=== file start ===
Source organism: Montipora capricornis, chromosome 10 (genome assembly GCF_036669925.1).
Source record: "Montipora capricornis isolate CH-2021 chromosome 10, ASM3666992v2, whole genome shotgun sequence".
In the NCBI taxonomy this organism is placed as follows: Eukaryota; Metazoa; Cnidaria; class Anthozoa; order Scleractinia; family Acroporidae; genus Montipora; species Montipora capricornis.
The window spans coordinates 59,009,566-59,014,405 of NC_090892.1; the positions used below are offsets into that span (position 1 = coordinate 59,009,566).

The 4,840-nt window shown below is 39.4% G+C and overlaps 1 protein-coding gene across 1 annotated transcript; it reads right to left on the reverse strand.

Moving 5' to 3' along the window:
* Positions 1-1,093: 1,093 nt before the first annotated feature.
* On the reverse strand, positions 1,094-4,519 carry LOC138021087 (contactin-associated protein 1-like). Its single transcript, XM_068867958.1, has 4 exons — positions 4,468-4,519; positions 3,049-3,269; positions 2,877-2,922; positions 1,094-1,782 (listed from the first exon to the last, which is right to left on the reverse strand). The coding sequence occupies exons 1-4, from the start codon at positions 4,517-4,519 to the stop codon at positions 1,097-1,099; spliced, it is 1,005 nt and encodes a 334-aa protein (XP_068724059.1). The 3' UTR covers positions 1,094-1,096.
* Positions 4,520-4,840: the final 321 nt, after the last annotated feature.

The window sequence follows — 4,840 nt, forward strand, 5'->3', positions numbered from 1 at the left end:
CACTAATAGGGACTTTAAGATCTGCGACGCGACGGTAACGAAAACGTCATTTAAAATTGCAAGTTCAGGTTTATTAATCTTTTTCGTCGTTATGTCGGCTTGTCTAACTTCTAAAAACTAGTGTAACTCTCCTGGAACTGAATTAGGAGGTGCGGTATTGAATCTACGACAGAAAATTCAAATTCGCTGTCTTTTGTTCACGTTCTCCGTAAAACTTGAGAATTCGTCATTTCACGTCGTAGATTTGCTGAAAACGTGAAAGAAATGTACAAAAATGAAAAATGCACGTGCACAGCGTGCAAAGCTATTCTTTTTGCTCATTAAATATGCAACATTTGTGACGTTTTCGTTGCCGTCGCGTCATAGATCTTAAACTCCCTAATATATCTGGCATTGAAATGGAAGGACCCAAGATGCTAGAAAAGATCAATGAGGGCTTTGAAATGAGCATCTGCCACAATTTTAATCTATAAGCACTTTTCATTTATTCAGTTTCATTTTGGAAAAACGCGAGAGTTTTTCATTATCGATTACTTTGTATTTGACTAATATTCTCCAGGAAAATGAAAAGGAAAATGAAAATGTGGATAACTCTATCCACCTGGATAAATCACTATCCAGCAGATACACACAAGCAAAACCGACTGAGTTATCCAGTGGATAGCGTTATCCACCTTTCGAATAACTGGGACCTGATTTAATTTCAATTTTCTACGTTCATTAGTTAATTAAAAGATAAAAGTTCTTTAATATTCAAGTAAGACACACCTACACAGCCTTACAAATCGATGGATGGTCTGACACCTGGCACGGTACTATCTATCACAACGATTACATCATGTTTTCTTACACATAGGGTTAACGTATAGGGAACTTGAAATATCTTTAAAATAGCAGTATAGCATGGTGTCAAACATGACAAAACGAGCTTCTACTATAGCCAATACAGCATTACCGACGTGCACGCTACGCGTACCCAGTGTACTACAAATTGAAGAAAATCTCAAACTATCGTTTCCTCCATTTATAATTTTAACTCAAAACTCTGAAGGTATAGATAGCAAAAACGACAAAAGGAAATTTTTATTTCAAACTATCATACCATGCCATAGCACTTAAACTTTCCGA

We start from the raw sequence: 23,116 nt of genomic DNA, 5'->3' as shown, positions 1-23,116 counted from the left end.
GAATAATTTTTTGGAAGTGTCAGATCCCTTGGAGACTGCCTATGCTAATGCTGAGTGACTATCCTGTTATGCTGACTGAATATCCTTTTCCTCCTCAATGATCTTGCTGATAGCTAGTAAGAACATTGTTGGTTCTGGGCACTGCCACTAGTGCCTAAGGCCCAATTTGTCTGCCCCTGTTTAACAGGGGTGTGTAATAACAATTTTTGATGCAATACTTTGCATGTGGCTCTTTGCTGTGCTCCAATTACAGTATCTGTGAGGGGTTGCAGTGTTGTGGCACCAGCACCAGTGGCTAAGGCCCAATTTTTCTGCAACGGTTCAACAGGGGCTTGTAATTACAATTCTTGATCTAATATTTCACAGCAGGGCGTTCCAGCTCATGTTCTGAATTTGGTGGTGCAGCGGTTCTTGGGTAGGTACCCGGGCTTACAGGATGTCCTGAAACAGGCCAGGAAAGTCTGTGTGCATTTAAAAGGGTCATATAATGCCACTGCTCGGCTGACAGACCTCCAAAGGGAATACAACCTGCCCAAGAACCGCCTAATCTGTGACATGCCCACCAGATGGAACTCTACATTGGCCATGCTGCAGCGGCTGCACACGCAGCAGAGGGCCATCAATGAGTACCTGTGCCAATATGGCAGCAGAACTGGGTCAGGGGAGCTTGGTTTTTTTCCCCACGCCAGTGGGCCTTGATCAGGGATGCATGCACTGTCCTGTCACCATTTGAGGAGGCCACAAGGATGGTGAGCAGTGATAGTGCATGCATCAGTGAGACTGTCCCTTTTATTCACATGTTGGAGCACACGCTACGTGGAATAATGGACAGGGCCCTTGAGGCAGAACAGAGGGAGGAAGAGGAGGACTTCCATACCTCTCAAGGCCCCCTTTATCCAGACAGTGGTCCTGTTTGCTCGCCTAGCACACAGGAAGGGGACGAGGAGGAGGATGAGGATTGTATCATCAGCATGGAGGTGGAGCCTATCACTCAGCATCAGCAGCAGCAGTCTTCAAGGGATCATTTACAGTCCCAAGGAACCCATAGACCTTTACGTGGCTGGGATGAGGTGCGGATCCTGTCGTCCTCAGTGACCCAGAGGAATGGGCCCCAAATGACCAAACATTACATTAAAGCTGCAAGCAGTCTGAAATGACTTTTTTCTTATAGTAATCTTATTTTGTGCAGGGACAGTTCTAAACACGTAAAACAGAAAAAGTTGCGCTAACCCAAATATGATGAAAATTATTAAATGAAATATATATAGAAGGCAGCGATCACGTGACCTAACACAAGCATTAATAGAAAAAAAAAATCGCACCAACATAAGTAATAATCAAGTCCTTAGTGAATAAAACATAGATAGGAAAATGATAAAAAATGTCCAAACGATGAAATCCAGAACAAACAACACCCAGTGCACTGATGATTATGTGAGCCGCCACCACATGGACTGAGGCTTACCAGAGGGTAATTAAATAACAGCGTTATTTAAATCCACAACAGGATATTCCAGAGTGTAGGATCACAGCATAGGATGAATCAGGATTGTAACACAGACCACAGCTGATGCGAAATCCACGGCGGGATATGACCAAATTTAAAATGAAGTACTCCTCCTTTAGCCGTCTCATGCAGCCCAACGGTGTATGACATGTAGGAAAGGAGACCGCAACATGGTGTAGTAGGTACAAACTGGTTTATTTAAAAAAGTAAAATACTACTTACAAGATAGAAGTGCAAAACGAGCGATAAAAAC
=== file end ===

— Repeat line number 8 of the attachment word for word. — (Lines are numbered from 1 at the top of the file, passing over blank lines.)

* On the reverse strand, positions 1,094-4,519 carry LOC138021087 (contactin-associated protein 1-like). Its single transcript, XM_068867958.1, has 4 exons — positions 4,468-4,519; positions 3,049-3,269; positions 2,877-2,922; positions 1,094-1,782 (listed from the first exon to the last, which is right to left on the reverse strand). The coding sequence occupies exons 1-4, from the start codon at positions 4,517-4,519 to the stop codon at positions 1,097-1,099; spliced, it is 1,005 nt and encodes a 334-aa protein (XP_068724059.1). The 3' UTR covers positions 1,094-1,096.